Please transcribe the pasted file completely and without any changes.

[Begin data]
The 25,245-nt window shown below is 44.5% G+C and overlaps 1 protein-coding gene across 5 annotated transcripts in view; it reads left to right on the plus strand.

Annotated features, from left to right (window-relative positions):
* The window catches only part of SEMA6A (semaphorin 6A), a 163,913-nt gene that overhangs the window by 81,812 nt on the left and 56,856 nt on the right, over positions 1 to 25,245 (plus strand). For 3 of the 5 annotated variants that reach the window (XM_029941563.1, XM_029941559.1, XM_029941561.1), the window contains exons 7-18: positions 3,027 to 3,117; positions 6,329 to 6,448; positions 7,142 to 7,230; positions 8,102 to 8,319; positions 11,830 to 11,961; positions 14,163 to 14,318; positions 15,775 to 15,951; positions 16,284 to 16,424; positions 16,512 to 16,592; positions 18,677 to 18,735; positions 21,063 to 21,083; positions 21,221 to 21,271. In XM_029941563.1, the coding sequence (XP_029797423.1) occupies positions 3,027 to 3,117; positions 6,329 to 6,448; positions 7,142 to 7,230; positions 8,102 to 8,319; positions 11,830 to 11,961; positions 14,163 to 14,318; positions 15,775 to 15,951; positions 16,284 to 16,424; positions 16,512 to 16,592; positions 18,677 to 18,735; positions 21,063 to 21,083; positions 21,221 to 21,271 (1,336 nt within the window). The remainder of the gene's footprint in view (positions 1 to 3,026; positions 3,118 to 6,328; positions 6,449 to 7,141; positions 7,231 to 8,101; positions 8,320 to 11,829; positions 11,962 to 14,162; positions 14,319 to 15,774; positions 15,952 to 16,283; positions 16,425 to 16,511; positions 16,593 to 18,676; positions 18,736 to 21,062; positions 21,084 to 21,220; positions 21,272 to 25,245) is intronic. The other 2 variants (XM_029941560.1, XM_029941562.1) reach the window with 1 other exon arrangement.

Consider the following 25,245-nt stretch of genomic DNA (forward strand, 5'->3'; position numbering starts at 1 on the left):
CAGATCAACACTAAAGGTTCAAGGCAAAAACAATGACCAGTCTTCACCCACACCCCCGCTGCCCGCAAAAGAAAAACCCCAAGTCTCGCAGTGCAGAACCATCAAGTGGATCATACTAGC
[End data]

The 25,245-nt window shown below is 44.5% G+C and overlaps 1 protein-coding gene across 5 annotated transcripts in view; it reads left to right on the plus strand.

Annotated features, from left to right (window-relative positions):
* The window catches only part of SEMA6A (semaphorin 6A), a 163,913-nt gene that overhangs the window by 81,812 nt on the left and 56,856 nt on the right, over positions 1 to 25,245 (plus strand). For 3 of the 5 annotated variants that reach the window (XM_029941563.1, XM_029941559.1, XM_029941561.1), the window contains exons 7-18: positions 3,027 to 3,117; positions 6,329 to 6,448; positions 7,142 to 7,230; positions 8,102 to 8,319; positions 11,830 to 11,961; positions 14,163 to 14,318; positions 15,775 to 15,951; positions 16,284 to 16,424; positions 16,512 to 16,592; positions 18,677 to 18,735; positions 21,063 to 21,083; positions 21,221 to 21,271. In XM_029941563.1, the coding sequence (XP_029797423.1) occupies positions 3,027 to 3,117; positions 6,329 to 6,448; positions 7,142 to 7,230; positions 8,102 to 8,319; positions 11,830 to 11,961; positions 14,163 to 14,318; positions 15,775 to 15,951; positions 16,284 to 16,424; positions 16,512 to 16,592; positions 18,677 to 18,735; positions 21,063 to 21,083; positions 21,221 to 21,271 (1,336 nt within the window). The remainder of the gene's footprint in view (positions 1 to 3,026; positions 3,118 to 6,328; positions 6,449 to 7,141; positions 7,231 to 8,101; positions 8,320 to 11,829; positions 11,962 to 14,162; positions 14,319 to 15,774; positions 15,952 to 16,283; positions 16,425 to 16,511; positions 16,593 to 18,676; positions 18,736 to 21,062; positions 21,084 to 21,220; positions 21,272 to 25,245) is intronic. The other 2 variants (XM_029941560.1, XM_029941562.1) reach the window with 1 other exon arrangement.

Consider the following 25,245-nt stretch of genomic DNA (forward strand, 5'->3'; position numbering starts at 1 on the left):
CAGATCAACACTAAAGGTTCAAGGCAAAAACAATGACCAGTCTTCACCCACACCCCCGCTGCCCGCAAAAGAAAAACCCCAAGTCTCGCAGTGCAGAACCATCAAGTGGATCATACTAGC